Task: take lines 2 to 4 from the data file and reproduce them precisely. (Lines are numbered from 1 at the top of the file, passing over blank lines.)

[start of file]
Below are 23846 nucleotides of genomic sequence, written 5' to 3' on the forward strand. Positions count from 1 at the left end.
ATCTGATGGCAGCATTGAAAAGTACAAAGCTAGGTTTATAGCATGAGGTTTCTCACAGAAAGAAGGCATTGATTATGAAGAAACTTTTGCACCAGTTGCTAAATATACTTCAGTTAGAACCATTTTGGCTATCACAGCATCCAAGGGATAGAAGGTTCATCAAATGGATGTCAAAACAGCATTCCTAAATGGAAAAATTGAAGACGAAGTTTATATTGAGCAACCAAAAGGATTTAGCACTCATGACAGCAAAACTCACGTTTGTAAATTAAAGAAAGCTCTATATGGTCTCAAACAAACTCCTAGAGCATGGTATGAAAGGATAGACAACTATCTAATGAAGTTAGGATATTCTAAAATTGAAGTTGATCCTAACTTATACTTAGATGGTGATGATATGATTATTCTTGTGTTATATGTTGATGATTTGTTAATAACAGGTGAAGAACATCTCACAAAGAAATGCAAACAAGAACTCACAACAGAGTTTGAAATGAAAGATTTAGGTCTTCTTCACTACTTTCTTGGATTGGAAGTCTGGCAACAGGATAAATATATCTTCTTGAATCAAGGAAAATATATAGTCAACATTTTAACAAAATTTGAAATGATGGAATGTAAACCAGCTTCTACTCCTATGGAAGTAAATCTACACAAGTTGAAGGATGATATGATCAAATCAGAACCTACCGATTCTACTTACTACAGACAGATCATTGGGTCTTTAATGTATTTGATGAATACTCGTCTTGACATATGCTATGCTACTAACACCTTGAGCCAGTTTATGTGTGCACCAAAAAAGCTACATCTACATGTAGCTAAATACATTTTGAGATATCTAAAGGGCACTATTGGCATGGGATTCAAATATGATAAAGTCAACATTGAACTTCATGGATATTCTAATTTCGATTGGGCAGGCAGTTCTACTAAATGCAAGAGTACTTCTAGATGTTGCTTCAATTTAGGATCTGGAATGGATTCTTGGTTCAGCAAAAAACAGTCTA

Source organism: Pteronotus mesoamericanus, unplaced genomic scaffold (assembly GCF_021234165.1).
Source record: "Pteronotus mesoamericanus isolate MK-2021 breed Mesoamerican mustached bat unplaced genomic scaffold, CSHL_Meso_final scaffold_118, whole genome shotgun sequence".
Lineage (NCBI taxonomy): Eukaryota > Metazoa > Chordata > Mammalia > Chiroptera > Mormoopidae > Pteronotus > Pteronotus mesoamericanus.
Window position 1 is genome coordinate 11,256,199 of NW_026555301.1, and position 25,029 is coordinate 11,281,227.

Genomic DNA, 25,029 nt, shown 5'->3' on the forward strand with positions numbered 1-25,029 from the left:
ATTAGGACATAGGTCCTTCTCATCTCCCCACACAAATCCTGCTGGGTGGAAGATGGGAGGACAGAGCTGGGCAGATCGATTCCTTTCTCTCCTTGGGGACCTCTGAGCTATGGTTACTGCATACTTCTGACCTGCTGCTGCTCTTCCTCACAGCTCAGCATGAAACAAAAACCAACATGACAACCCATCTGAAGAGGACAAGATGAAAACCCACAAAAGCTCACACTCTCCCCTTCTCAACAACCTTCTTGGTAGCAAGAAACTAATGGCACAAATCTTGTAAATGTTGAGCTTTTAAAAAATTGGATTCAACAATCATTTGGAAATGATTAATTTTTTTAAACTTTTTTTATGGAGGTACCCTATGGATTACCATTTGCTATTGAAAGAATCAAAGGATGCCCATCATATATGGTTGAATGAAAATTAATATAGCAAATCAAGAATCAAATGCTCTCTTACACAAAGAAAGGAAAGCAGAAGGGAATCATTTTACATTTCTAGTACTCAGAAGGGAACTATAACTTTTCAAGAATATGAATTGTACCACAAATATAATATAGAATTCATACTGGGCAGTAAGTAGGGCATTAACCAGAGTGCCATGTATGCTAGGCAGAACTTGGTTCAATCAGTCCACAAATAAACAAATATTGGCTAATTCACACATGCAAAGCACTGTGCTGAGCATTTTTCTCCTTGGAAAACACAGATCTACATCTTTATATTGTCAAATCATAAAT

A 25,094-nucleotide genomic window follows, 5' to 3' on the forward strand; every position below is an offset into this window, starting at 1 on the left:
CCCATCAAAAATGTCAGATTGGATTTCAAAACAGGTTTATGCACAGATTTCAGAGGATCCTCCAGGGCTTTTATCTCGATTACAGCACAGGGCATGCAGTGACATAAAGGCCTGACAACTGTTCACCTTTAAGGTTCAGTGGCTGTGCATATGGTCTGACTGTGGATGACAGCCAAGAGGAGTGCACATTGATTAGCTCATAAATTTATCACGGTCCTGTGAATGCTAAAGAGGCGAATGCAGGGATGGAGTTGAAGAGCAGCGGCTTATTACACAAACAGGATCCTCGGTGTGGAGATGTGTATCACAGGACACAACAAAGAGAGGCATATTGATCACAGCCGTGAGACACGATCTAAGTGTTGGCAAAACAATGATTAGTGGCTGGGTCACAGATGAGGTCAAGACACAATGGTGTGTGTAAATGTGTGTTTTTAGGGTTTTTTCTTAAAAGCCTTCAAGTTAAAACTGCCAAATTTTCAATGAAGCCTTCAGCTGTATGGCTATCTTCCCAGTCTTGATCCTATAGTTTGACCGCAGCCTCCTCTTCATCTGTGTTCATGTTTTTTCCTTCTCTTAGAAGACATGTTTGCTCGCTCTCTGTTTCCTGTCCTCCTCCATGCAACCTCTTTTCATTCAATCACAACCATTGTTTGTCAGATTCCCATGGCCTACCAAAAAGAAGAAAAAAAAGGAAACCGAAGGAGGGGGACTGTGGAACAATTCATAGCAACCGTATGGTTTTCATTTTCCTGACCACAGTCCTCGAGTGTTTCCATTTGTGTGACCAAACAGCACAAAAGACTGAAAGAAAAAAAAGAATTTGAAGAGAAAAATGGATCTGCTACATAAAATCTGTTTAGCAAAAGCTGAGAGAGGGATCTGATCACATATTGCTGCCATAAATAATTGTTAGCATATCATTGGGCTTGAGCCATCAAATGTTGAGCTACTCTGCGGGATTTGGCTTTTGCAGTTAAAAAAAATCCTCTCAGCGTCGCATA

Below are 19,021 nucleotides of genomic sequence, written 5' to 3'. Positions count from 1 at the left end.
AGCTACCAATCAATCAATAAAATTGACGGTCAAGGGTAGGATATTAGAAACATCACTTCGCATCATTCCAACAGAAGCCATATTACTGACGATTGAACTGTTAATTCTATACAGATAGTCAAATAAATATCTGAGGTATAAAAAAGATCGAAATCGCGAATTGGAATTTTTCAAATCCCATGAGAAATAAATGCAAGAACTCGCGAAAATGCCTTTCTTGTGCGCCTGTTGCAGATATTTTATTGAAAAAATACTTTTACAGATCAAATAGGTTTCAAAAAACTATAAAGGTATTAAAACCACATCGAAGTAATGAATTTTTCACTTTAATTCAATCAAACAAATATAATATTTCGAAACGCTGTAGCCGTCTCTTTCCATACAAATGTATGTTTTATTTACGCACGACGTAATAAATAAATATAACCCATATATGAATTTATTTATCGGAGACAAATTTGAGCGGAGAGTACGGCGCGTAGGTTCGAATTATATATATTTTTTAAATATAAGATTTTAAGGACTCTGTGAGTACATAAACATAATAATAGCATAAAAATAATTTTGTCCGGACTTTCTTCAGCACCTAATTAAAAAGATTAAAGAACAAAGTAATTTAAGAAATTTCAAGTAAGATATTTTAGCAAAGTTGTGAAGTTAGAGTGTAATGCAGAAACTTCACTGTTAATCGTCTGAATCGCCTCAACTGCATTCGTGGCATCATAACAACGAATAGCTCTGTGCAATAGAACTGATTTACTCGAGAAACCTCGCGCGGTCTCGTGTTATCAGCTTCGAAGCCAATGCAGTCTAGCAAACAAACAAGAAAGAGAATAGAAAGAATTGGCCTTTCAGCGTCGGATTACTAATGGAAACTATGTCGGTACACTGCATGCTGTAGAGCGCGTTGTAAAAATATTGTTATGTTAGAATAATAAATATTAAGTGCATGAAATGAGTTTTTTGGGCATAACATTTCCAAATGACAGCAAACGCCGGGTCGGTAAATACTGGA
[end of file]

ATCTGATGGCAGCATTGAAAAGTACAAAGCTAGGTTTATAGCATGAGGTTTCTCACAGAAAGAAGGCATTGATTATGAAGAAACTTTTGCACCAGTTGCTAAATATACTTCAGTTAGAACCATTTTGGCTATCACAGCATCCAAGGGATAGAAGGTTCATCAAATGGATGTCAAAACAGCATTCCTAAATGGAAAAATTGAAGACGAAGTTTATATTGAGCAACCAAAAGGATTTAGCACTCATGACAGCAAAACTCACGTTTGTAAATTAAAGAAAGCTCTATATGGTCTCAAACAAACTCCTAGAGCATGGTATGAAAGGATAGACAACTATCTAATGAAGTTAGGATATTCTAAAATTGAAGTTGATCCTAACTTATACTTAGATGGTGATGATATGATTATTCTTGTGTTATATGTTGATGATTTGTTAATAACAGGTGAAGAACATCTCACAAAGAAATGCAAACAAGAACTCACAACAGAGTTTGAAATGAAAGATTTAGGTCTTCTTCACTACTTTCTTGGATTGGAAGTCTGGCAACAGGATAAATATATCTTCTTGAATCAAGGAAAATATATAGTCAACATTTTAACAAAATTTGAAATGATGGAATGTAAACCAGCTTCTACTCCTATGGAAGTAAATCTACACAAGTTGAAGGATGATATGATCAAATCAGAACCTACCGATTCTACTTACTACAGACAGATCATTGGGTCTTTAATGTATTTGATGAATACTCGTCTTGACATATGCTATGCTACTAACACCTTGAGCCAGTTTATGTGTGCACCAAAAAAGCTACATCTACATGTAGCTAAATACATTTTGAGATATCTAAAGGGCACTATTGGCATGGGATTCAAATATGATAAAGTCAACATTGAACTTCATGGATATTCTAATTTCGATTGGGCAGGCAGTTCTACTAAATGCAAGAGTACTTCTAGATGTTGCTTCAATTTAGGATCTGGAATGGATTCTTGGTTCAGCAAAAAACAGTCTA

Source organism: Pteronotus mesoamericanus, unplaced genomic scaffold (assembly GCF_021234165.1).
Source record: "Pteronotus mesoamericanus isolate MK-2021 breed Mesoamerican mustached bat unplaced genomic scaffold, CSHL_Meso_final scaffold_118, whole genome shotgun sequence".